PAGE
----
Table 5.7.1

Table 5.7.1 Efficacy of fungicides for wheat disease control based on appropriate application timing*
Fungicides Powdery mildew Stagnospora leaf/glume blotch Septoria leaf blotch Tan spot Stripe rust Leaf rust Soybean rust Stem rust Fusarium head blight Harvest Restriction
Class Active ingredient Product Rate/A (fl oz)
Strobilurin Picoxystrobin 22.5% *§Aproach SC 4,5 6.0-12 G VG VG VG E1 VG VG NL Feekes 10.5
Pyraclostrobin 23.6% Headline SC5 6.0-9.0 G VG VG E E1 E G NL Feekes 10.5
Triazole metconazole 8.6% Caramba 0.75 SL 10.0-17.0 VG VG U VG E E E G 30 days
propiconazole 41.8% Tilt 3.6 EC Generics 4.0 VG VG VG VG VG VG VG P Feekes 10.5
prothioconazole 19% Proline 480 SC 4.3-5.72 U VG VG VG VG VG VG G 30 days
prothioconazole 19%
tebuconazole 19%
Prosaro 421 SC3 6.5-8.2 G VG VG VG E E E G 30 days
Mixed modes of action 5 tebuconazole 22.6%
trifloxystrobin 22.6%
Absolute 500 SC 3 5.0 G VG VG VG VG VG VG NL 35 days
cypraconazole 7.17%
picoxystrobin 17.94%
*§Aproach Prima SC 4,5 3.4-6.8 VG VG VG VG E VG U NR Grain: 45 days; hay: 21 days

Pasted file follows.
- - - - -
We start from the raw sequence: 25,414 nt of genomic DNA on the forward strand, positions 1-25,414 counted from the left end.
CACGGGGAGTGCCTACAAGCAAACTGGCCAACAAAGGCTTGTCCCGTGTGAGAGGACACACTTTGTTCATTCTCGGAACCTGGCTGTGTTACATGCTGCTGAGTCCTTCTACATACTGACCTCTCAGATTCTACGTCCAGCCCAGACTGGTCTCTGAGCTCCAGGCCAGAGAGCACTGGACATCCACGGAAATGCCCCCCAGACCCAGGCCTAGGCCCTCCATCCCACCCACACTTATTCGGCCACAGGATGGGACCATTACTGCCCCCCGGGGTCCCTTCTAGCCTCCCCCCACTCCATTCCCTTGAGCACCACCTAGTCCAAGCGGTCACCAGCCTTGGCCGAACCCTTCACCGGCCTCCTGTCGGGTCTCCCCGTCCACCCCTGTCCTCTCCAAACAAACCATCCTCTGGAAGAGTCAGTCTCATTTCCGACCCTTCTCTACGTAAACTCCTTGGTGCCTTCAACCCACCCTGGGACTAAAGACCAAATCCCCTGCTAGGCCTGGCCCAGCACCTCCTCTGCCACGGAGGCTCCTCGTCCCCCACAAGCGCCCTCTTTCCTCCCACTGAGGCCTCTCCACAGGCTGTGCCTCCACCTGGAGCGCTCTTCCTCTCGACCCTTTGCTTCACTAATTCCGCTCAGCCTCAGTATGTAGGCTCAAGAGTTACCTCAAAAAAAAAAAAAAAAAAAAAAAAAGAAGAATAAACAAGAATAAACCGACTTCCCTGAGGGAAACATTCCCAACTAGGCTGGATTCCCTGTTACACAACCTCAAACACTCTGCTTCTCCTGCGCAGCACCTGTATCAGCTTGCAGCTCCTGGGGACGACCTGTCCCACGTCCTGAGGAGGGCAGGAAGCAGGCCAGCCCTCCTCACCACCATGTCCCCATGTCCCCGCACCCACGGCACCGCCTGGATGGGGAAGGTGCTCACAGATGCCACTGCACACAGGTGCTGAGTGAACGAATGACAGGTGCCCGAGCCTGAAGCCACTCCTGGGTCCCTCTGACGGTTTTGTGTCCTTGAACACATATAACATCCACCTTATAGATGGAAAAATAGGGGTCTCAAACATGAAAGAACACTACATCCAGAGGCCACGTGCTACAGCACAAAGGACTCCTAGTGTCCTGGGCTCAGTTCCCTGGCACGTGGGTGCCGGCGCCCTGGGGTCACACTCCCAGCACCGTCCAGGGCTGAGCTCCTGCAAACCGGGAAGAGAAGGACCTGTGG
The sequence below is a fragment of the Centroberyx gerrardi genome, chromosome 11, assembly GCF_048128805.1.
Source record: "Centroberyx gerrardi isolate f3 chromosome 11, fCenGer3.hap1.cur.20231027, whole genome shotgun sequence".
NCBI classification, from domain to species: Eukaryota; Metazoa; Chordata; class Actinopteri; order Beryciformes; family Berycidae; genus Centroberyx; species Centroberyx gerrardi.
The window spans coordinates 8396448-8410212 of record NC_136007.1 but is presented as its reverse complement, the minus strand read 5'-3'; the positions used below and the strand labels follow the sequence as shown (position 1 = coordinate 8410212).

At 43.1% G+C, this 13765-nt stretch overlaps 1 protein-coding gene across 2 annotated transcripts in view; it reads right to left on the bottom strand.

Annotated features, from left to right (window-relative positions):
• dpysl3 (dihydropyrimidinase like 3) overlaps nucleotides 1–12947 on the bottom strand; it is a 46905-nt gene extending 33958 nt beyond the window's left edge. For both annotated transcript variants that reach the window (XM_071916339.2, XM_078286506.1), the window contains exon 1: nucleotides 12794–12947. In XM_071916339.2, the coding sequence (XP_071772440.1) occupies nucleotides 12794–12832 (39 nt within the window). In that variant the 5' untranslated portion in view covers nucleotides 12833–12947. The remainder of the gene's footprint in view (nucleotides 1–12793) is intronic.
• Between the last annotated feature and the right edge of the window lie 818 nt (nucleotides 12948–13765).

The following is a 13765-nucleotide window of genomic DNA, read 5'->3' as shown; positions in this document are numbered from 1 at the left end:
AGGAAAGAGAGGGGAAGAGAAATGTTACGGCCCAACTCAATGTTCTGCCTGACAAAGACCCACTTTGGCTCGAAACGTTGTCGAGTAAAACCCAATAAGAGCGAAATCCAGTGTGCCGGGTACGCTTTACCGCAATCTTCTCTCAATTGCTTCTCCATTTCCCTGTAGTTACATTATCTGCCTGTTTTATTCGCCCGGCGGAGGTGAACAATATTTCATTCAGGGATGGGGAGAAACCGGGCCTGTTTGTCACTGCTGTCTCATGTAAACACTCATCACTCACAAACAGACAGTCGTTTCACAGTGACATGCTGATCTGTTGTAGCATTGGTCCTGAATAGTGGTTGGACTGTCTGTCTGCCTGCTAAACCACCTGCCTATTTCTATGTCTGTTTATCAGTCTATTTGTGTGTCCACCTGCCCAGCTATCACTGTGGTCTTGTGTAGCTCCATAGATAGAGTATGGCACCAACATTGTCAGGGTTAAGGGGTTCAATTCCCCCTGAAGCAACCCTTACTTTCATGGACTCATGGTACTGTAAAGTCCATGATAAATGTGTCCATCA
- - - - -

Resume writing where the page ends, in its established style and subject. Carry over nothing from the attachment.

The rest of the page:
propiconazole 11.7%
azoxystrobin 7.0%
Avaris 200 SC 7.0-14.0 VG VG VG VG E E VG NL Feekes 10.5.4
prothioconazole 16.0%
trifloystrobin 13.7 %
Delaro 325 SC 3 8.0 G VG VG VG VG VG VG NL Feekes 10.5 or 35 days
pydiflumetofen 13.7%
propiconazole 11.4%
Miravis Ace SE 13.7 VG VG VG VG VG VG VG G Feekes 10.54
fluapyroxad 2.8%
pyraclostrobin 18.7%
propiconazole 11.7%
Nexicor EC 4,5 7.0-13.0 G VG E E E E VG NL Feekes 10.5
fluxapyroxad 14.3% pyraclostrobin 28.6% Priaxor 3,5,7 4.0-8.0 G VG VG E VG VG G NL Feekes 10.5
azoxystrobin 13.5%
propiconazole 11.7%
Aframe Plus 2.2 SE
Quilt Xcel 2.2 SE
10.5-14.0 VG VG VG VG E E VG NL Feekes 10.54
prothioconazole 10.8% trifloxystrobin 32.3% Stratego YLD 3 4.0 G VG VG VG VG VG VG NL Feekes 10.5 or 3.5 days
benzovindiflupyr 2.9%
azoxystrobin 10.5%
propiconazole 11.9%
flutriafol 18.63%
azoxystrobin 25.3%
Trivapro 2.21 SE3
TopGuard EQ4
9.4-13.7
4.0-7.0
VG
VG
VG
NL
VG
VG
VG
VG
E
E
E
E
VG
VG
NL
NL
Feekes 10.54
Feekes 10.54; 30 days
metconazole 7.4%
pyraclostrobin 12%
TwinLine 1.75 EC 3,5 7.0-9.0 G VG VG E E E VG NL Feekes 10.5